-This had something to do with the Toronto International Film Festival but they weren't allowed to call it "TIFF" because that is copyrighted.

I like to think of myself as a reasonably intelligent and intuitive person, but I had no idea what was happening. Did the bartender know he was going to be filmed? Was this some kind of commercial? Was it for the film festival or were they just hoping to have it air during the festival?

Clearly, I just don't get show biz.


Sunday, August 22, 2010

Vegan in Toronto: Sadie's Diner


When I lived in Peterborough my roommates and I had a standing joke that we rolled out every time a vacancy in some commercial building appeared.

"I wonder what's going in there?" one of us would ask.

"Vegan diner," another one would answer, sounding absolutely confident. Then we'd all crack up.

It was funny because it wasn't true.

Peterborough had many nice places to eat, places with dishes that were vegan or veganize-able. But what we daydreamed about was a place we could go where we could order anything off the menu we wanted without having to settle or customize. We didn't need it to be fancy, on the contrary, the vegan diner of our dreams was pretty much just a greasy spoon with a plant-based menu. However, in a small town in the mid nineties we might as well have been wishing for visiting aliens to write our essays on Paradise Lost for us. There was no way it was ever going to happen.

Sadie's Diner

So, when I saw the menu for Sadie's Diner on line, I knew I'd pretty much freak out if I didn't get to go there when my mom and I were in Toronto this past weekend. The menu contains all the classic breakfasty stuff, with everything vegetarian and most of it vegan or able to be made vegan. The food isn't complicated or expensive. In short, it's the vegan diner of my 23 year old self's dreams.

My mom is not vegan, but she is a vegetarian, so she was quite happy to be dragged all over the city on what I joked was "Jennifer's Vegetarian Tour of Toronto". Sadie's was our planned destination for Saturday morning breakfast. It didn't open until nine, so we strolled slowly from our hotel through Toronto's very quiet morning streets to get there. When we arrived they still weren't quite ready to open, so we sat outside on a bench and read the Globe and Mail until they were ready to feed us.

As always, the first item of business was Earl Grey tea with soy milk (me) and coffee (mom). And the next order of business? Smoothies.

mango banana smoothie

Mine was mango/banana and my mom's was, uh, banana and something else. Maybe she'll let us know in the comments since I can't seem to remember. It's worth noting as well that my tea was perfect and Mom said that her coffee was excellent. I think I saw a sign saying it was Fair Trade, too. The smoothies were also great, and I am picky about such things. I can't stand overly sweetened drinks. These were perfect.

We were both sad that they weren't serving waffles that morning (waffle iron glitch, perhaps?) but we were still happy with the abundance of other choices. I was waffling (heh) between the sweet-ish stuff and the savory stuff. Mom decided on pancakes with blueberries and veggie sausages. That helped me decide on something savory because I didn't want us both to have the same thing. I went for the vegan Huevos Rancheros. And I was not sorry.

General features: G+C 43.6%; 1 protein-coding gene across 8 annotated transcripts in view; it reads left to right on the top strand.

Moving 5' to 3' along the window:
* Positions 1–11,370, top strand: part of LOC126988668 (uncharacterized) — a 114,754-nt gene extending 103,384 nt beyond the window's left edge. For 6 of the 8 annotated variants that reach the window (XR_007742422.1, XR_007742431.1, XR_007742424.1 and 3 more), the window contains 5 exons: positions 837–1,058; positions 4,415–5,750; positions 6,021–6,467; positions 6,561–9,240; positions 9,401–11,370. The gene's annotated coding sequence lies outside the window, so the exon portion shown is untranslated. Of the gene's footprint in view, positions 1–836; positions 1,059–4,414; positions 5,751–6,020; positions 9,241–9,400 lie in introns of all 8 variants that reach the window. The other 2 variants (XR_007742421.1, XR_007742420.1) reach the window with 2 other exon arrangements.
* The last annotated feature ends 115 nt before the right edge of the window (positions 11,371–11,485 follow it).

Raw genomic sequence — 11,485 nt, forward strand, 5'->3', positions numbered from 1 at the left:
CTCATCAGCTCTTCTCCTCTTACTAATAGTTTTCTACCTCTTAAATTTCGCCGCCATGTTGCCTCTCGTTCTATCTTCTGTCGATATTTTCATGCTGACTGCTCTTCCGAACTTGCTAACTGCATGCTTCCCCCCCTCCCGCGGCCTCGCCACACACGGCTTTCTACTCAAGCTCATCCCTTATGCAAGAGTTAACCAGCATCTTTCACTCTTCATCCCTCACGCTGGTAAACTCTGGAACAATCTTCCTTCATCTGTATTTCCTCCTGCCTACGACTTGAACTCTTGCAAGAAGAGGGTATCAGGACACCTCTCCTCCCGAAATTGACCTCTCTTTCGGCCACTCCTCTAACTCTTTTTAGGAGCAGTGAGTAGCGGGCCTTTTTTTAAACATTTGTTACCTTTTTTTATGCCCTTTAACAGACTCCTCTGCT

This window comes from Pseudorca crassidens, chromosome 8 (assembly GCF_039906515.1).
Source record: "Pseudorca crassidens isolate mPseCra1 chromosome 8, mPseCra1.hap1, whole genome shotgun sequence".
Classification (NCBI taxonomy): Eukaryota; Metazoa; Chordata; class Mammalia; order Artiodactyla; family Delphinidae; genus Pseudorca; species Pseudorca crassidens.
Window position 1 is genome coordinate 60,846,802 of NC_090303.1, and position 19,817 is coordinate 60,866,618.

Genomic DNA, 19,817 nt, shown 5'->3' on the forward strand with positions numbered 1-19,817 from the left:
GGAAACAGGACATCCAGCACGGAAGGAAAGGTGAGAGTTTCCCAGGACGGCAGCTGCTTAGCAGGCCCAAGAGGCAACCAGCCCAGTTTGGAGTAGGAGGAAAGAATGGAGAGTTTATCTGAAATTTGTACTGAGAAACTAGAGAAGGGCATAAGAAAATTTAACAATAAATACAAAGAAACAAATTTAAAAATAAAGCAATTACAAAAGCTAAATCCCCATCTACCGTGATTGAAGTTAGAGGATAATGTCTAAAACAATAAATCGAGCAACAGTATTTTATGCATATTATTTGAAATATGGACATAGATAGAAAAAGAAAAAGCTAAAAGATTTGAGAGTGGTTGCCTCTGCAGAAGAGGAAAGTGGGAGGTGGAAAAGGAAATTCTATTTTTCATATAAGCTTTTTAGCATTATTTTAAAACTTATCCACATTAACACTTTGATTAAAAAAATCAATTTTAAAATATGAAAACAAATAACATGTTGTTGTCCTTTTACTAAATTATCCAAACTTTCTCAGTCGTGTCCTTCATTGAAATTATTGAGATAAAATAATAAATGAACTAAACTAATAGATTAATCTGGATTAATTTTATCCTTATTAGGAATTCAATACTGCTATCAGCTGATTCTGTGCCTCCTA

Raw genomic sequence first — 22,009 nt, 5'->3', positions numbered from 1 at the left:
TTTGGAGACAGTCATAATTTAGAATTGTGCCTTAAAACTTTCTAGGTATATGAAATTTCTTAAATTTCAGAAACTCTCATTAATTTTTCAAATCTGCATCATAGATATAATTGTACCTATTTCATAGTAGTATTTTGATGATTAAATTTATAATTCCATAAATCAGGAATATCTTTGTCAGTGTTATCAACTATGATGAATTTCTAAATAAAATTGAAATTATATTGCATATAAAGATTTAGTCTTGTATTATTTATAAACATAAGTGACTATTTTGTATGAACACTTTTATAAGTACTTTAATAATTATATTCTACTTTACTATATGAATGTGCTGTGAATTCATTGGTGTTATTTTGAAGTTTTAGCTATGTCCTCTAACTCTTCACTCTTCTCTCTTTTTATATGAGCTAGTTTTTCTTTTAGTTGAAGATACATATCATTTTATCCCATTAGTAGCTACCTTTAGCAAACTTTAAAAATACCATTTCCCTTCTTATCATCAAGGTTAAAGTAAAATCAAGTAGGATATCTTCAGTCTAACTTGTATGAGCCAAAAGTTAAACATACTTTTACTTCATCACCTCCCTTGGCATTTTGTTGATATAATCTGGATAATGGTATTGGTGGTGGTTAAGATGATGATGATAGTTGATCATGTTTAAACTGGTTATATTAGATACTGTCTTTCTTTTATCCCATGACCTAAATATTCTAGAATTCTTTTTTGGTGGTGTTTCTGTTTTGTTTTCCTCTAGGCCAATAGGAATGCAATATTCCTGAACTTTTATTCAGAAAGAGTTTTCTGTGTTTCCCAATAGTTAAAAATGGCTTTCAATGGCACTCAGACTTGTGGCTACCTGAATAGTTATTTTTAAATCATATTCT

huevos rancheros (vegan)

Corn tortillas, refried beans, salsa, soy cheese, scrambled tofu, and guacamole. It looked like a mess, but it tasted fantastic. The perfect breakfast to have before a day of walking around the city. I didn't end up feeling hungry again until well into the afternoon.

Another point worth mentioning is that the service at Sadie's was excellent. Our server was totally adorable (I'm a sucker for heavily tattooed vegetarians who smile a lot) and she was cheerful and attentive the whole time we were there. Our food came quickly and when we finished we didn't feel like they were in a rush for us to leave. The whole experience put me in an excellent mood. It helped that the music they were playing was a mix of fifties songs and pop punk, with a few pop punk covers of fifties songs thrown in for good measure.

blueberry pancakes and sausages (vegan)

I did try some of Mom's pancakes and sausages. Both were great. The pancakes had a good texture and flavour and the sausages were tasty as well, much better than any pre-made sausages I've ever bought from a store. I'd be curious to know if they make them themselves or if they come from some other mysterious vegan sausage supplier.

All in all, a giant thumbs up for Sadie's. If we'd had time I would have gone back for breakfast on Sunday, too. Now maybe they'd like to open up a location in Ottawa. A girl can dream.


This Time Last Year: DIY Larabars

Sunday, August 15, 2010

How To Make Three Wedding Cakes Without Totally Losing Your Ever-Loving Mind

three cakes

So, I had this fantasy. No, not the one about John Cusack asking me to be his date for the Academy Awards Ceremony where I happen to be nominated in the Best Original Screenplay category for the movie that I skillfully adapted from my best-selling novel. And I win. And my hair is awesome.